Each year during the third week of November, the Alberta Government raises awareness of bullying since it impacts 47% of Canadian youth and 40% of Canadian workers. Bullying has extremely negative impacts on victims' lives, usually leading them to withdraw from social activities and groups as well as develop feelings of anger, embarrassment, shyness, and unhappiness.
This year's theme is #WhereToTurn, which is intended to encourage everyone to learn about what resources are available to turn to when dealing with bullying since it can be challenging to overcome alone.
What is Bullying?
Bullying occurs when somebody — either a friend, coworker, or family member — purposely uses mean, cruel, or hurtful behaviours repeatedly to gain power within the relationship. Bullying comes in numerous forms, but the most common types are verbal, physical, social, and online/cyber.
Verbal: Name-calling, sarcasm, teasing, spreading rumours, threatening, making negative references to one’s culture, ethnicity, race, religion, gender, or sexual orientation, unwanted sexual comments
Physical: Hitting, poking, pinching, chasing, shoving, coercing, destroying or stealing belongings, unwanted sexual touching.
Social: Mobbing, scapegoating, excluding others from a group, humiliating others with public gestures or graffiti intended to put others down.
Online/Cyber: Using the internet or text messaging to intimidate, put-down, spread rumours or make fun of someone.
You can read more about the types of bullying and how to recognize these behaviours here.
What should I do?
According to Bullying Canada, here are the actions you can take whether you're a victim, bystander, or bully.
Tell someone you trust – a teacher, coach, guidance counsellor, parent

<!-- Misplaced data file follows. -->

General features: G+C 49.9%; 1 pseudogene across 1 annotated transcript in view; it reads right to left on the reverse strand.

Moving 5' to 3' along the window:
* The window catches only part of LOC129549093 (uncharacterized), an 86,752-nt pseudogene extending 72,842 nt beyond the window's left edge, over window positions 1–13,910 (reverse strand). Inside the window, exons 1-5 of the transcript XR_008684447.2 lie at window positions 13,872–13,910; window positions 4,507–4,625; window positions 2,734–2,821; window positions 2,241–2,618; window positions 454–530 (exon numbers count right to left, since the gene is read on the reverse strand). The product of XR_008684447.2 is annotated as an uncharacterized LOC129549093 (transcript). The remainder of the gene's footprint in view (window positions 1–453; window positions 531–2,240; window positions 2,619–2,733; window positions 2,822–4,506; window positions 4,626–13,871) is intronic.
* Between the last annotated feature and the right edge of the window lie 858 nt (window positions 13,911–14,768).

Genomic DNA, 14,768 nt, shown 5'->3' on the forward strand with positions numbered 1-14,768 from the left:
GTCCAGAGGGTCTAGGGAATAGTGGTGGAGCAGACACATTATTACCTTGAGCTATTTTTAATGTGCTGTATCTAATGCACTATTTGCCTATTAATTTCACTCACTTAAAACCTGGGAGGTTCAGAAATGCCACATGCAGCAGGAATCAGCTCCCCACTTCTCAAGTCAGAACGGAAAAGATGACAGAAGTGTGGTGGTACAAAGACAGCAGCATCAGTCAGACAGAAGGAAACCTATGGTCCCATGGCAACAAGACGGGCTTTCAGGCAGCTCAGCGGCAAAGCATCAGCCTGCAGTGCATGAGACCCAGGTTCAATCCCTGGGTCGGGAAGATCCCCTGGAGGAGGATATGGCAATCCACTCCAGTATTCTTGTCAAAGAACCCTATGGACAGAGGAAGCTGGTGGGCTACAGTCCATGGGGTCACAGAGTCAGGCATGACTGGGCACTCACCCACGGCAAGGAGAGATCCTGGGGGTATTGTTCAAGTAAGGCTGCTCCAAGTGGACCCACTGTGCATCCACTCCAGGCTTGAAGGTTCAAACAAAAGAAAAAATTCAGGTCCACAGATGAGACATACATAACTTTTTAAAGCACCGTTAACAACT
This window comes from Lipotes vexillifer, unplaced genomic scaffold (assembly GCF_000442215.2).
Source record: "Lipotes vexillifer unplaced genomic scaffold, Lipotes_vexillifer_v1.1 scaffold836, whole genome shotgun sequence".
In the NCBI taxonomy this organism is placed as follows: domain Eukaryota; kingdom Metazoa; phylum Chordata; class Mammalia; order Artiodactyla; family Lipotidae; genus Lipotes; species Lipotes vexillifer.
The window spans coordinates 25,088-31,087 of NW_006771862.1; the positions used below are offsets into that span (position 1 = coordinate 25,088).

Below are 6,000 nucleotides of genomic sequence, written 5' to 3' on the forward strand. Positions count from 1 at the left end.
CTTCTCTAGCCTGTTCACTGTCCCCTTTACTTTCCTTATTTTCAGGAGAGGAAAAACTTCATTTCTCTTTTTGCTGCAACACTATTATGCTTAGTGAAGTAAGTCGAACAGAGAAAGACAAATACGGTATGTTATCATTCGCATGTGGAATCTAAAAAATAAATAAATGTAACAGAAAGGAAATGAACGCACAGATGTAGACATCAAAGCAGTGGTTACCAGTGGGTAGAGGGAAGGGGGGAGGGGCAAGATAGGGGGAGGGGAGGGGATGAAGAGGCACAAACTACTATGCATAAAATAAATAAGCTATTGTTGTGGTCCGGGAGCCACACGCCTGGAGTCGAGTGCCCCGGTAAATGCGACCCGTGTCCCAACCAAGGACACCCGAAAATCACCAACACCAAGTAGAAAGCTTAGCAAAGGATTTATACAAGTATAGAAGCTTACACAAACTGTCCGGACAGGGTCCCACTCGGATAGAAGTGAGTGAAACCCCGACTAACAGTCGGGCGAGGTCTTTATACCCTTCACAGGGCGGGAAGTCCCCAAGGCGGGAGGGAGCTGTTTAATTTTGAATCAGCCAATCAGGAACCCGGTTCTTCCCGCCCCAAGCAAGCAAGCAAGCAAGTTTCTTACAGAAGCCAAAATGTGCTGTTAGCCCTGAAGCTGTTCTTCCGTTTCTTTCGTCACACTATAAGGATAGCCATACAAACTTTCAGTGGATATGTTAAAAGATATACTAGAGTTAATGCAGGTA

Ask for help
Say something complimentary to the bully to distract him/her
Stay in groups to avoid confrontation
Use humour to throw off or connect with your bully
Pretend that the bully isn’t affecting you
Keep reminding yourself that you are a good person and are worthy of respect
Instead of ignoring a bullying incident, try:
Tell a teacher, coach or counsellor
Move toward or next to the victim
Use your voice – say “stop”
Befriend the victim
Lead the victim away from the situation
Talk to a teacher or counsellor
Think about how you would feel if someone bullied you
Consider your victim’s feelings – think before you act
Who can I reach out to?
Bullying Helpline: 1-888-456-2323
Texting Helpline: 1-877-352-4497
Family Violence Info Line: 310-1818 to get help anonymously 24/7 in more than 170 languages
Child Abuse Hotline: 1-800-387-KIDS (5437) for help 24/7
Alberta Provincial Abuse Helpline: 1-855-4HELPAB (1-855-443-5722) for assistance in more than 100 languages from 7:30 am to 8 pm, Monday to Friday
Protection for Persons in Care Reporting Line: 1-888-357-9339
Mental Health Helpline: 1-877-303-2642 for mental health advice 24/7
HealthLink: Call 811 to find health care and get health advice 24/7